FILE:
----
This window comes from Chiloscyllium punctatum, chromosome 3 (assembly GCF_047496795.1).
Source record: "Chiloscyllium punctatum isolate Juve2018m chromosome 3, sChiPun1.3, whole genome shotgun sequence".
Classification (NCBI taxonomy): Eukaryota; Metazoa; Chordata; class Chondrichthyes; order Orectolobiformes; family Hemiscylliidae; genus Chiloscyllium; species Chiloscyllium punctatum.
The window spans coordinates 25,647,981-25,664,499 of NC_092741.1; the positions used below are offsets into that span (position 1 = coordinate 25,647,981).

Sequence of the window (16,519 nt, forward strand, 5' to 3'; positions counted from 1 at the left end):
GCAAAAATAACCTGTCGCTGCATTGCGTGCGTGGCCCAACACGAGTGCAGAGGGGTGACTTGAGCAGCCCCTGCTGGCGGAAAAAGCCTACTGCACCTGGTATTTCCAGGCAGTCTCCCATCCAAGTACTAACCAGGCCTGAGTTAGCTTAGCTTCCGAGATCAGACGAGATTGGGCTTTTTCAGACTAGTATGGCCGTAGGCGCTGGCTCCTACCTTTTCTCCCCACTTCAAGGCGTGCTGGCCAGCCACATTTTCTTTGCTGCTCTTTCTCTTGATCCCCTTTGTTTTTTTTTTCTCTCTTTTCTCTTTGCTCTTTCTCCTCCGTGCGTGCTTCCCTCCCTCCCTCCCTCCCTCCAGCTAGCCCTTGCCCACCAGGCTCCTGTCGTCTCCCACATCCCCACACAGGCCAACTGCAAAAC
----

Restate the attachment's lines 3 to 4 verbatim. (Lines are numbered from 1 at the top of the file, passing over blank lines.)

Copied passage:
Classification (NCBI taxonomy): Eukaryota; Metazoa; Chordata; class Chondrichthyes; order Orectolobiformes; family Hemiscylliidae; genus Chiloscyllium; species Chiloscyllium punctatum.
The window spans coordinates 25,647,981-25,664,499 of NC_092741.1; the positions used below are offsets into that span (position 1 = coordinate 25,647,981).